New Zealand suppliers are
fearful of speaking to the Commerce Commission about
anti-competitive behaviour in case they are blacklisted
across the Tasman, Labour MP Shane Jones has claimed in
Mr Jones last week claimed in Parliament that supermarket
chain Countdown was demanding retrospective payments from
local suppliers for historic losses on the sale of their
products or face having their goods removed from the
supermarket chain's shelves.
The commission is assessing the complaint it received from Mr
Jones shortly after he first made his allegations and is
allowing suppliers to come forward anonymously with
information as it considers launching a formal inquiry .
Again under the cover of parliamentary privilege this
afternoon, Mr Jones asked Commerce Minister Craig Foss
whether he was "concerned that despite anonymity... New
Zealand based suppliers are fearful that what they tell the
regulator could be passed on to [Countdown parent company]
the Australian Woolworths supermarket chain and they could
end up blacklisted off Australian supermarket shelves".
Mr Foss pointed to the commission's press release last week
"reinforcing the confidential nature of any complaint".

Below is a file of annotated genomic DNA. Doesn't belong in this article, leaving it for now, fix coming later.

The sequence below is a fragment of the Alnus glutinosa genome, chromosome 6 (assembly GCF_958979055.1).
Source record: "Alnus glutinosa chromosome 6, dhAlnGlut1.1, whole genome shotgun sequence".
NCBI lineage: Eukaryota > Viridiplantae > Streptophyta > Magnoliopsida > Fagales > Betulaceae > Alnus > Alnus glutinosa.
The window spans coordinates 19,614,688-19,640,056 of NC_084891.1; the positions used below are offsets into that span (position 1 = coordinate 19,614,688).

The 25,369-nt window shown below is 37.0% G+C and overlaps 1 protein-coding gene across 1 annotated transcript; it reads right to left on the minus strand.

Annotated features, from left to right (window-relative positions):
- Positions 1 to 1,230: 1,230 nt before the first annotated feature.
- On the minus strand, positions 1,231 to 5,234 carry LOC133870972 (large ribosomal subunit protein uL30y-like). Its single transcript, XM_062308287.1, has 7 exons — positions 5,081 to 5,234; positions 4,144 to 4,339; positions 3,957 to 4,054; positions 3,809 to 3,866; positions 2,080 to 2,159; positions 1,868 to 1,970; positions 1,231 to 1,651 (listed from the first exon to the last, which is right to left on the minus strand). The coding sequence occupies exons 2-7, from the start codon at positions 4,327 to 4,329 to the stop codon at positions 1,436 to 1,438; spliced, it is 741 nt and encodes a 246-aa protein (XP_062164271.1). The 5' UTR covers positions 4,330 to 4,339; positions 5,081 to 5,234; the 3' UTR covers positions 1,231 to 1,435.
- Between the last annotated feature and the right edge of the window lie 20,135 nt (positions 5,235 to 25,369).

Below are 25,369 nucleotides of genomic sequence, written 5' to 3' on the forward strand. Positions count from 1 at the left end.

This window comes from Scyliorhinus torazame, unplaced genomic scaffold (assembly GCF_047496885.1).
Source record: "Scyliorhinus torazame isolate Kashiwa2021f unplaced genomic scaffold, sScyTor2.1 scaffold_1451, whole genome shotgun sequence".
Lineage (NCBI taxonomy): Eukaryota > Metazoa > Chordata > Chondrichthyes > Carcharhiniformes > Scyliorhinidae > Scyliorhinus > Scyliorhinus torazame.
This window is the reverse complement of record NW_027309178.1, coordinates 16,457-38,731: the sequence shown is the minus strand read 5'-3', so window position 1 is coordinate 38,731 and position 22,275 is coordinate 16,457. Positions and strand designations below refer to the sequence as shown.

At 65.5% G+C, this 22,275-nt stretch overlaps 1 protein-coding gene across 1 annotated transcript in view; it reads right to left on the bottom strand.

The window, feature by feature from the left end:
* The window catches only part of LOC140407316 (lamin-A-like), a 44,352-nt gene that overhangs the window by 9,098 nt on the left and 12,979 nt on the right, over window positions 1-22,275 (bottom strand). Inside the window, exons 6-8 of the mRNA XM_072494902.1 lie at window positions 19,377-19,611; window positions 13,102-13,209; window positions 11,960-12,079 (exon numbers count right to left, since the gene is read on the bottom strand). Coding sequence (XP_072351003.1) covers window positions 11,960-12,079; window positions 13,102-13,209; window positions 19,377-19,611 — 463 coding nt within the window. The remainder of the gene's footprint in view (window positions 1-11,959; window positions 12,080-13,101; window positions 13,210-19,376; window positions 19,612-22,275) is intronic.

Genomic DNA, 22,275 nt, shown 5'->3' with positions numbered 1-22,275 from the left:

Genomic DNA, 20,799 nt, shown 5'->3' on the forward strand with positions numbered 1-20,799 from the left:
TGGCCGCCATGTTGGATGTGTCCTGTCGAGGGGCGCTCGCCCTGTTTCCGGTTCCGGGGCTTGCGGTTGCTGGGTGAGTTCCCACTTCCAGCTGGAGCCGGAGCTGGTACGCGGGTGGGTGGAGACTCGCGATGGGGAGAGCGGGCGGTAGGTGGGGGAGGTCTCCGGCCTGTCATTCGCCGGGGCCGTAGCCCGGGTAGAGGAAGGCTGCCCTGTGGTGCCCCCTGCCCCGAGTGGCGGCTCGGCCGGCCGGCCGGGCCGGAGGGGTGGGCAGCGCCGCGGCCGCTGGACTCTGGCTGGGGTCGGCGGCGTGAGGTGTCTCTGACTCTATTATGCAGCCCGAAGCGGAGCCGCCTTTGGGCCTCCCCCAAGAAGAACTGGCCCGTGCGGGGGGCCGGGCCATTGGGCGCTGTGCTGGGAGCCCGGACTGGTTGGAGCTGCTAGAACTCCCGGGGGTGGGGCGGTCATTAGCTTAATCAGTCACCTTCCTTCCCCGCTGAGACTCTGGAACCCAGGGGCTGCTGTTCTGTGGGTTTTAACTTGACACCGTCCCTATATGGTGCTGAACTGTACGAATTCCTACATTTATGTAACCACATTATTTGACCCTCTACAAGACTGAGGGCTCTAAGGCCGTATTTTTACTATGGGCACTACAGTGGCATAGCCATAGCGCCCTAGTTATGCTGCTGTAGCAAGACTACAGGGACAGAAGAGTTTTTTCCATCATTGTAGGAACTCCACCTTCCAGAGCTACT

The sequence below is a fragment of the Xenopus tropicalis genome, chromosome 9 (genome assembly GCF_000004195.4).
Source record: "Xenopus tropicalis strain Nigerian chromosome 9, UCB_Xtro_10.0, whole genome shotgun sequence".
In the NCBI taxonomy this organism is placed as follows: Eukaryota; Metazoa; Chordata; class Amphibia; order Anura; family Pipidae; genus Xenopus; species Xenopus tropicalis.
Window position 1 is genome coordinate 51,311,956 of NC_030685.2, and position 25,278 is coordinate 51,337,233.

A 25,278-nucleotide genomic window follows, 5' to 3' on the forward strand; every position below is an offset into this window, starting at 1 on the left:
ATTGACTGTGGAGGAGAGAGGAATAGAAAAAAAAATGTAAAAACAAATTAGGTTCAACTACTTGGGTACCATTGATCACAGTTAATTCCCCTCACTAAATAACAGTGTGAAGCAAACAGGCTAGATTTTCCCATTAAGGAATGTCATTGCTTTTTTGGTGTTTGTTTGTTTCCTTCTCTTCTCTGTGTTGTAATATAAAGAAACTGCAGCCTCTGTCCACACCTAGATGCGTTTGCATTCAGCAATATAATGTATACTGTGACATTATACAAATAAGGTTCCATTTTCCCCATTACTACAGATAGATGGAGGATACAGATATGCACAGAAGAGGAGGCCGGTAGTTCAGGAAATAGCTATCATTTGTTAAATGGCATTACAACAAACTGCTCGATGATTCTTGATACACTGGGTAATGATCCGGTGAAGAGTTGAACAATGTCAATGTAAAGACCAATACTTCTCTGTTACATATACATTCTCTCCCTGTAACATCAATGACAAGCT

"The Commerce Commission, as part of their normal business,
are dealing with sensitive affairs at all times and as in
their press released treat matters in confidence and very
Mr Jones' questions followed his successful bid this
afternoon to have Parliament authorise the public release of
his letter of complaint to the commission. The letter was
tabled in Parliament last week but Clerk of the House Mary
Harris deemed the risk of defamation action against her
office too great if she was to release it more widely than
just to MPs.
NZ First Leader Winston Peters moved that the House order the
Clerk of the House release the letter, a motion that was
passed without opposition.
The motion gives Mr Jones' letter the protection of
parliamentary privilege meaning the media can now report on
its contents, which are in line with the the allegations Mr
Jones made in the House last week.
The Commerce Commission yesterday confirmed that in addition
to Mr Jones' letter, it had now received "a small number of
complaints" from suppliers alleging anti-competitive
behaviour by Countdown.
Prime Minister John Key yesterday said his Government had
encouraged the commission to begin a formal inquiry.
"My view is it's very healthy to have the inquiry. Let's have
a look and see what comes out of it."
A Countdown spokeswoman yesterday said it would "participate
fully with any inquiry from the Commerce Commission".
The company would have to see the detail of the concerns
raised by suppliers before commenting.
- By Adam Bennett of
the New Zealand Herald